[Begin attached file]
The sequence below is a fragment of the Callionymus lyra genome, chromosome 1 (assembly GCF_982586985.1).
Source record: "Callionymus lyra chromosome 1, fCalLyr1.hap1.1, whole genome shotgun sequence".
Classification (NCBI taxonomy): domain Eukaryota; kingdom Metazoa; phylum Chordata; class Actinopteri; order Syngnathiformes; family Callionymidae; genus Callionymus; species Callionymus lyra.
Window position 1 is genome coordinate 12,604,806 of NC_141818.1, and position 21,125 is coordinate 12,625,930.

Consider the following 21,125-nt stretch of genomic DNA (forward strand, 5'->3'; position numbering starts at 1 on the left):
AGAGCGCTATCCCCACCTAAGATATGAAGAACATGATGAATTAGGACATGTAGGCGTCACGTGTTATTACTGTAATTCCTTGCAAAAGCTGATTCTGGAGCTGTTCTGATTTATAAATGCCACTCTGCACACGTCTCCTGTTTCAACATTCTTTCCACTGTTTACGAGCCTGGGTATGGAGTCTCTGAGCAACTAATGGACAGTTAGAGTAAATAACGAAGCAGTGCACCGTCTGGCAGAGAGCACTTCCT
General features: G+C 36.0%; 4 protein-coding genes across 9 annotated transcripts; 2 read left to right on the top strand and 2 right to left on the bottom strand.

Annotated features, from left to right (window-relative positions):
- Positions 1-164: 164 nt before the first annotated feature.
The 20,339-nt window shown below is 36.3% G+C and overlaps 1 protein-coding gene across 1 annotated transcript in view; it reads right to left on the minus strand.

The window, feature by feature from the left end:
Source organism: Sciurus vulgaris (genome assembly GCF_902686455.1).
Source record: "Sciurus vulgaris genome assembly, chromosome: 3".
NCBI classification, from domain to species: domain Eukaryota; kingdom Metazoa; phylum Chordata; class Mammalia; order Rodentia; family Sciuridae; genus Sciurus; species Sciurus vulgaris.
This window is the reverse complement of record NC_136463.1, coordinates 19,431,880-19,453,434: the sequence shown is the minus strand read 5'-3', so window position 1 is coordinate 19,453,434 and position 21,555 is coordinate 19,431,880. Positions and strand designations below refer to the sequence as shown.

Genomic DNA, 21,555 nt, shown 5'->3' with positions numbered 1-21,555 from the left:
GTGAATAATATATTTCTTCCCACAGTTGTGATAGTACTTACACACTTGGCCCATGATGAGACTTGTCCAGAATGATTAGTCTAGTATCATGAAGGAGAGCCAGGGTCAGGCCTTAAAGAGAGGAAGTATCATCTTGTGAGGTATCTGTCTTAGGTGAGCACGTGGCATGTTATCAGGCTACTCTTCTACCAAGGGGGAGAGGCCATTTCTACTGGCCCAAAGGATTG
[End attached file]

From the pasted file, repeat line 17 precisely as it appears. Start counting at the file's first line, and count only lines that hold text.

GTGAATAATATATTTCTTCCCACAGTTGTGATAGTACTTACACACTTGGCCCATGATGAGACTTGTCCAGAATGATTAGTCTAGTATCATGAAGGAGAGCCAGGGTCAGGCCTTAAAGAGAGGAAGTATCATCTTGTGAGGTATCTGTCTTAGGTGAGCACGTGGCATGTTATCAGGCTACTCTTCTACCAAGGGGGAGAGGCCATTTCTACTGGCCCAAAGGATTG